From 7,660', it was a long march back south towards Turkey Roost, the most recognizable and dominant outcropping in the general vicinity. We started out by heading directly south across a horse pasture on a direct line for Turkey Roost. This led us to a tributary of the Mill Creek drainage, which we followed on a mix of jeep track, deer trail and full-on bushwhacking. We eventually connected with Mill Creek proper, skirting a ranch property to the east, and picking up a good cow path alongside the drainage. This cow path led us all the way down to the North Poudre, where we hung a left before crossing the river and bushwhacking up the steep and densely forested north slopes of Turkey Roost to a saddle in the northeast ridge. The sidehilling across to the northeast gulley was infested with some really nasty brush, but once in the gulley there was a nice rock slide that allowed for much quicker movement to the summit saddle, from where it was an easy class three scramble to the summit. The summit was pretty flat with no obvious summit block, so I spent the 10-15 minutes waiting for David wandering around jumping on rocks and admiring the views.

Dave said he was pretty much done when he got to the top, so with my wife-imposed deadline fast approaching, I scampered down the southern Turkey Roost gulley in the direction of 7,665, which looked to be a quick up and down from my vantage point on Turkey Roost. Fortunately, there was a good climbers trail down the gulley and the terrain was pretty open on 7,665, so I was able to get down, up and back down in 30 minutes or so. This left over an hour for the final summit and return to the car. Pretty much the rest of the morning had been a hike, so I had plenty of energy to get up the final summit at a strong push. The true summit of 7,665 is all the way west on the summit ridge, so I picked up the two false summits along the way, before tagging the rocky high point and then bombing down the sparsely vegetated southern gulley in the direction of Cherokee Park Rd, which I hit a mile and a half west of the car, leaving a nice net-downhill jog to the finish and a waiting Dave.  

7,620' was a fun scramble.
There was a ranch property below the summit of 7,620'. One assumes that these are memorials to family members from the ranch on top of 7,620'. Turkey Roost and the North Fork Valley can be seen in the left of the picture.
More fun scrambling on 7,660', neighbor to 7,620'.
7,620' and another rock outcrop (foreground) from 7,660'
The trip back south took us across horse pasture.
Sun - 4 miles (1,500') hiking. Hiked with the family up to Gem Lake at Lumpy Ridge in Estes Park, then scrambled up to the middle peak above the lake with Alistair. Saw that the true summit was on the rock outcrop to the northwest, so descended with Alistair before scampering up solo to get the summit. Gem Peak offers some good climbing opportunities, but it is possible to keep things class three if you circle round the rock to the southeast and follow a series of ledges up.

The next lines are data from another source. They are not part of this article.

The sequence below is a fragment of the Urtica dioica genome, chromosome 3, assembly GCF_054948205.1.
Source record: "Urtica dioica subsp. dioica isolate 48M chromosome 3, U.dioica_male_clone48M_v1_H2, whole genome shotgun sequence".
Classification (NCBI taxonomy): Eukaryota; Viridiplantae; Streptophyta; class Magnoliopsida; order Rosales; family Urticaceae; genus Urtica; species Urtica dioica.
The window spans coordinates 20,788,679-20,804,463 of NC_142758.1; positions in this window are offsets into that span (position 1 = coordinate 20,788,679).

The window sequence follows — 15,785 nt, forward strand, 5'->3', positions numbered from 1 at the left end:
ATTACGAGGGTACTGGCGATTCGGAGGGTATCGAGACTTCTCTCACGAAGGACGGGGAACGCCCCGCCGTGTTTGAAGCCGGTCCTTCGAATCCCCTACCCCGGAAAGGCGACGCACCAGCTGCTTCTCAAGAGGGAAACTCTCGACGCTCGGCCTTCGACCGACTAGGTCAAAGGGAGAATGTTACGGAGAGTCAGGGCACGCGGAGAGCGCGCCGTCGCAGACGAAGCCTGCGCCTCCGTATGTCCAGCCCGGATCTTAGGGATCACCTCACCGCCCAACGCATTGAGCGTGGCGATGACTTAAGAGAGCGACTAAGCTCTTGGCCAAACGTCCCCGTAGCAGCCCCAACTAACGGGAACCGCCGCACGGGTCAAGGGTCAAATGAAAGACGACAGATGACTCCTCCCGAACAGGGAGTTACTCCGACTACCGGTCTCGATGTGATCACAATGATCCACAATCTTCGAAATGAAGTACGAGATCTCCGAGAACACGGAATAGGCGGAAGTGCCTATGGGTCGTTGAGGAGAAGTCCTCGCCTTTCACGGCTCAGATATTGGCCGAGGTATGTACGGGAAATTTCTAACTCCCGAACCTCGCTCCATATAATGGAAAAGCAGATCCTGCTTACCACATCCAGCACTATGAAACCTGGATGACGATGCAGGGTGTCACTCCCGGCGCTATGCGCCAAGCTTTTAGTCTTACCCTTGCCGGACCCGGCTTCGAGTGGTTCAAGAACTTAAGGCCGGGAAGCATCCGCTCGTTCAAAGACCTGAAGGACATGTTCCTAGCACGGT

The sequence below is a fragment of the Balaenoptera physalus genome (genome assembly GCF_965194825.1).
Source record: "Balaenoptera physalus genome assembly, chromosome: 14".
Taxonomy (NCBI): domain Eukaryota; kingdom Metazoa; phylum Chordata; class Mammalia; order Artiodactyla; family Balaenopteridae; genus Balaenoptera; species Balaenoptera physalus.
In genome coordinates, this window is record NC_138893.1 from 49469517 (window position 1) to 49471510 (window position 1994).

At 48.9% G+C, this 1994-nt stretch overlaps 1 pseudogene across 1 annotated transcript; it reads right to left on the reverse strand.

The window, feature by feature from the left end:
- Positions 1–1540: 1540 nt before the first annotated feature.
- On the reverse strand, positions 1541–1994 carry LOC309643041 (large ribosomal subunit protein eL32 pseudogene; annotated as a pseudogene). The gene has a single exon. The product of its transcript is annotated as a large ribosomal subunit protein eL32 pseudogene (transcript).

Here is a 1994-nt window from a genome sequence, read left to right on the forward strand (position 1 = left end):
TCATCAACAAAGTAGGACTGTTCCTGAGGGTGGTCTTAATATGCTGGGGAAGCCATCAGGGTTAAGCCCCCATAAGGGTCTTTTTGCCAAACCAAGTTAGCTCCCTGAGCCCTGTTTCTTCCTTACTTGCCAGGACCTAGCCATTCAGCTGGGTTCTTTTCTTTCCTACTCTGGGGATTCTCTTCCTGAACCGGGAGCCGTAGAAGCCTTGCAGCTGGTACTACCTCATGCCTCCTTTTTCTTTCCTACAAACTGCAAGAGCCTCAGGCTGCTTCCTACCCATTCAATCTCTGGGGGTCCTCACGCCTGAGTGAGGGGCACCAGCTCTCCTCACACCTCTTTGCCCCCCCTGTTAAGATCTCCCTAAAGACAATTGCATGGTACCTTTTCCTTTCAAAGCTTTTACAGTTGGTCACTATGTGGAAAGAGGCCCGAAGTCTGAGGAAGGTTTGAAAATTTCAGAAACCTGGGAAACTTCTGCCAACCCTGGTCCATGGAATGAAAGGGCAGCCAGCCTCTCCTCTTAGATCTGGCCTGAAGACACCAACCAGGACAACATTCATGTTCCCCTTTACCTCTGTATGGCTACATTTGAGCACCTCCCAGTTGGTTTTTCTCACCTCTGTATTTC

Total: 64 miles (15,600')

Good week on balance. Little motivation to run much these days, but plenty of motivation to get out and explore Larimer County terrain. Sometimes I find myself shaking my head at the absurdity of tagging 'peaks' on people's property, but then I find myself out in beautiful areas such as Pennock Pass and Cherokee Park and realize that the goal of tagging all Larimer County peaks is a worthwhile one. It's giving me a great look at my local environs, and gets me out to areas beyond the obvious and well traveled high peaks that I'm sure I would otherwise not visit.  So, 88 down with 167 to go.

Moving right along.

I got me some race-directing duties coming up. First up is the third T&H of the season on Sunday at 8:00am. This time we go from Spring Park for 6kms of fun and frolics followed by a free burrito spread at Fuzzy's. I've said it before and I'll say it again: The Fort Collins Running Club membership is the best running deal in town. 

Second up is, well, the race that will not be named. That's next Thursday, and it will be swiftly followed by the third annual running of Chubby Cheeks on Saturday. That one begins and ends at my house. All details here.

The fourth event is a few months down the track, but registration for the second annual Quad Rock 25/50 mile race - staged from beautiful Lory Park - opens December 1. We've got a ton of great stuff to give away as prizes (in addition to the cash purse) thanks to very generous sponsor support, and winners of the comp entries from this year's race are already signing up. We gave away comp entries to the top three in the 50 mile race and the winners of the 25 mile race, because: 1. It's the right thing to do (WS - are you listening?) & 2. We want to build a fast field at the front of the race to help promote the sport of running. But that's just part of our focus. We offer attractive age group prizes (Pearl Izumi shoes, Smith sunglasses, Highgear watches), a raffle giveaway, form-fitted Pearl Izumi T-shirts, EFS fueling and Ultragen recovery from First Endurance, finishers' awards and more. This of course is all in addition to a killer, challenging course, enthusiastic and knowledgeable aid station volunteers, live music, post-race BBQ and more, so much more. Pete and I are serious about making this event the premier ultra distance race on the Front Range calendar, and we can't wait to build on the successes of our inaugural year. Come be a part of it! We've got an extra 100 spots to fill in 2013, and if we do good and behave well, the parks have indicated that they'll give us further cap increases in 2014. We're excited.